Q & A Table of Contents
Choosing Between the Cash and the Car
From: Jim Nordquist
Question: I am thinking of changing companies soon and I have a few questions on how to bring up a few things in the salary negotiations. First some background on my current role. I am a Electrical Engineer specializing in power distribution. I have a good salary and am provided with a company vehicle because most of my work is in the field. I pay $120 a month for the vehicle . All the gas, maintenance and so on is paid for by my the company and I can use 15% of the mileage for personal use.
The new company does not provide a company vehicle since I will not be in the field anymore, but in an office. So I have to purchase a car if I do switch jobs. For my salary expected I requested in a 3% increase from my current pay just to cover my yearly raise.
So the question is. How or should I bring up the company vehicle that I will be losing. What do I ask for, a larger increase in salary or a signing bonus?
Response: If your personal use of the vehicle has been limited to 15% of the total mileage driven, it sounds as if the vehicle has been of very limited personal cash value to you — particularly (if I understand your question correctly) since you have been paying $120/month for the vehicle. Before undertaking any negotiation based on the vehicle as you pursue your new job, you should first try to figure out what interest your new employer might have in compensating you for transportation — in the form of extra pay or a signing bonus. Are other employees of the new company provided vehicles if their responsibilities do not include work in the field?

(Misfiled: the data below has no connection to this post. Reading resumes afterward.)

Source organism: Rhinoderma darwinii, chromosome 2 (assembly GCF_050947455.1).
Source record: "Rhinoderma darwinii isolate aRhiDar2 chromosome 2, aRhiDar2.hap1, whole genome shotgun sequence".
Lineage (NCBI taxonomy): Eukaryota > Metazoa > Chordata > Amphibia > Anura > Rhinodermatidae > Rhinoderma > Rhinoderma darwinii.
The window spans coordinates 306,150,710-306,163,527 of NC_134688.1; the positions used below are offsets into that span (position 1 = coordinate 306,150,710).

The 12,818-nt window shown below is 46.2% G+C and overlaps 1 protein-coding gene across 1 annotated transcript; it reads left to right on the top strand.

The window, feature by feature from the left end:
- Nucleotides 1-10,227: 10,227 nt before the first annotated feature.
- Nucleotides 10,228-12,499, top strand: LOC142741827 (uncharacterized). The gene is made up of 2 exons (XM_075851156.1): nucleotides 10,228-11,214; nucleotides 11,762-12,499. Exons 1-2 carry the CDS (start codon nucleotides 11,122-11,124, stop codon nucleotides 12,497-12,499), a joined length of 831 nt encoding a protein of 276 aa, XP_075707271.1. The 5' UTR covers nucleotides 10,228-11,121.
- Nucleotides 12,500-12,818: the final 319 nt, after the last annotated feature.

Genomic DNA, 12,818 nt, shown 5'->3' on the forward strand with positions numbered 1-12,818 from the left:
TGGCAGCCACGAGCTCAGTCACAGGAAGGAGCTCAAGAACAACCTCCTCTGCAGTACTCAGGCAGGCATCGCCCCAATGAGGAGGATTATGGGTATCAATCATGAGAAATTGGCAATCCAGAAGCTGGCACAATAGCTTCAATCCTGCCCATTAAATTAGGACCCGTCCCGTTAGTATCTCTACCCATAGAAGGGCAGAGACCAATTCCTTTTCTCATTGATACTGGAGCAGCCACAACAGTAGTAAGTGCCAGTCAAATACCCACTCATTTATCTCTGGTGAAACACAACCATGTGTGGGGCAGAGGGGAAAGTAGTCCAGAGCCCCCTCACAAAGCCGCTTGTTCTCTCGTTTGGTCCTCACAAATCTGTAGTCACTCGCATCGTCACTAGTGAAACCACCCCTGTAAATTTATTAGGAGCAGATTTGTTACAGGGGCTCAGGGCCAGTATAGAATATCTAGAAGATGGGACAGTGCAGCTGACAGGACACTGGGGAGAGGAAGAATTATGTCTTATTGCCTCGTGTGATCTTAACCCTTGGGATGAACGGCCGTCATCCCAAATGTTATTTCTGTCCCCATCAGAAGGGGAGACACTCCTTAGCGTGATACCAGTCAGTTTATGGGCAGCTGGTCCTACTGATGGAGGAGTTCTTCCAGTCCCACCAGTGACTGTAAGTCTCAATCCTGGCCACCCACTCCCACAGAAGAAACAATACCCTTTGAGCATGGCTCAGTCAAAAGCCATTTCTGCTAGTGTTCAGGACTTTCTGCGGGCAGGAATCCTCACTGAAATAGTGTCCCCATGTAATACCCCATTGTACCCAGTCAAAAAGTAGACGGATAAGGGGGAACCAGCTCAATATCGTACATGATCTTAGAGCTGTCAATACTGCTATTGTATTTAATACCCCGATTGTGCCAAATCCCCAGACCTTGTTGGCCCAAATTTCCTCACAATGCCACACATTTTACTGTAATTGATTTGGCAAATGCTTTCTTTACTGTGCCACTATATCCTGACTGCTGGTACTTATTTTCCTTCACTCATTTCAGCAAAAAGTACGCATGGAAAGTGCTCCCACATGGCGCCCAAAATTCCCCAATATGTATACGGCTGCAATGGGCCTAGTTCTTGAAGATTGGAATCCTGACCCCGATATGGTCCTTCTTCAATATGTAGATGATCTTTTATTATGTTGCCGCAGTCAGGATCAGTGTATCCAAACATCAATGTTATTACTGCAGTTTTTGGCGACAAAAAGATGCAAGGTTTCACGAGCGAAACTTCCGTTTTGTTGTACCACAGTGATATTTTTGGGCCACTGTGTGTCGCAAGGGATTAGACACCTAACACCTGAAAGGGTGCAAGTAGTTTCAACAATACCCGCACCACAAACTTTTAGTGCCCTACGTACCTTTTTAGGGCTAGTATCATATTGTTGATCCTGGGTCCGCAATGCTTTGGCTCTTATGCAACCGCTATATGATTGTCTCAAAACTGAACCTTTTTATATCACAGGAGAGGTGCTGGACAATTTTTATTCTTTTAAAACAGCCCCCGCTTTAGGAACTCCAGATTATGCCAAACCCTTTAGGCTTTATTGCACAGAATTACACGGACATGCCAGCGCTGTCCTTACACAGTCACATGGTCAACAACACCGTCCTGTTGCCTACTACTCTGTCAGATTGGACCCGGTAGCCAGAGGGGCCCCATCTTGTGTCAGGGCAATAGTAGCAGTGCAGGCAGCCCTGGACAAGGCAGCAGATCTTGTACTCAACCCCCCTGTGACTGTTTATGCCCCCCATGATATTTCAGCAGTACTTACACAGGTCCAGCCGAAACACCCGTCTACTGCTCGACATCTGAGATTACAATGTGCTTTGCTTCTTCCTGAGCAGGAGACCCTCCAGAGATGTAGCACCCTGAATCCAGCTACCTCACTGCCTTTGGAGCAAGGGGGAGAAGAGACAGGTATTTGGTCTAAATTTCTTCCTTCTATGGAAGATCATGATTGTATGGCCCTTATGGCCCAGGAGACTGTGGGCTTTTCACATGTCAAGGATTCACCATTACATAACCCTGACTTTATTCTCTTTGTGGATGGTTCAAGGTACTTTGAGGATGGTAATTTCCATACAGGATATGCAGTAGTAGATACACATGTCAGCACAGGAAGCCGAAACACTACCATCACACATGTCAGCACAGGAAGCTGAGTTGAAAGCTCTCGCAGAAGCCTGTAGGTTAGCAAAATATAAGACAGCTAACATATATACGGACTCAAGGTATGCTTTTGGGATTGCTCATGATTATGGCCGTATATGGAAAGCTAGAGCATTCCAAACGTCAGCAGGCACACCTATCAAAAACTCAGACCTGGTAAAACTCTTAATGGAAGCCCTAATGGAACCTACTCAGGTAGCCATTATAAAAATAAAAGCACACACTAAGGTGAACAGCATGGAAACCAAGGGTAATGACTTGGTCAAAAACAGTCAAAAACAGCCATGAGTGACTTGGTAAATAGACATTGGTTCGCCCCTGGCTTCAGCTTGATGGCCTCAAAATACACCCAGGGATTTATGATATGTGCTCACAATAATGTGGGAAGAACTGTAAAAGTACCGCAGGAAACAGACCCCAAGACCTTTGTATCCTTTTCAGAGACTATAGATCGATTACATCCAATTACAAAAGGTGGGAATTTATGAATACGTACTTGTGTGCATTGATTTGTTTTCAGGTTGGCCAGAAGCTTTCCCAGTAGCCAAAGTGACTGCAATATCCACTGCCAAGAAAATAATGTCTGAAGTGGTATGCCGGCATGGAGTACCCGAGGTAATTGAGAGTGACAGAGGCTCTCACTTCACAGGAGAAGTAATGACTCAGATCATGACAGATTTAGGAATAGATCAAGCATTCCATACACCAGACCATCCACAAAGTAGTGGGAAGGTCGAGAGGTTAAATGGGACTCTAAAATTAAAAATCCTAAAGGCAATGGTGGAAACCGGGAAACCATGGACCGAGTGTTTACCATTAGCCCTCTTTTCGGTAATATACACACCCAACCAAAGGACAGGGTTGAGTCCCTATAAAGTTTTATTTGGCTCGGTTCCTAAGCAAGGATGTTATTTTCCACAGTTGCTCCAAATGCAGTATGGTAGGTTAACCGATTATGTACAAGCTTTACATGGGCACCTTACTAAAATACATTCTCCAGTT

Most likely you do need something to drive — for commuting, for personal travel, for other purposes. If the cost of obtaining a car is an important factor in your life, you should figure out the impact of acquiring and maintaining a car on your budgetary needs — and base your salary request on the total budget required for maintaining your lifestyle. A new employer may find a budget-based compensation package far more realistic to consider than a salary proposal that includes rewarding you for something you are giving up because you’re being brought into office work rather than remaining in the field. Some people consider being moved into the office a step up; treating it as a step down (asking for more money because leaving the field costs you a car) may give your new employer questions about your commitment to your job.
Measure the costs and benefits of the total package. Don’t try to justify your compensation request detail by detail — the folks who make those decisions should be reasonably well qualified to understand the cost of living in their market as well as the value of your services to the company.
Good luck with your approach. Remember that in sports, new players are often called ‘bonus babies’. Don’t be a baby.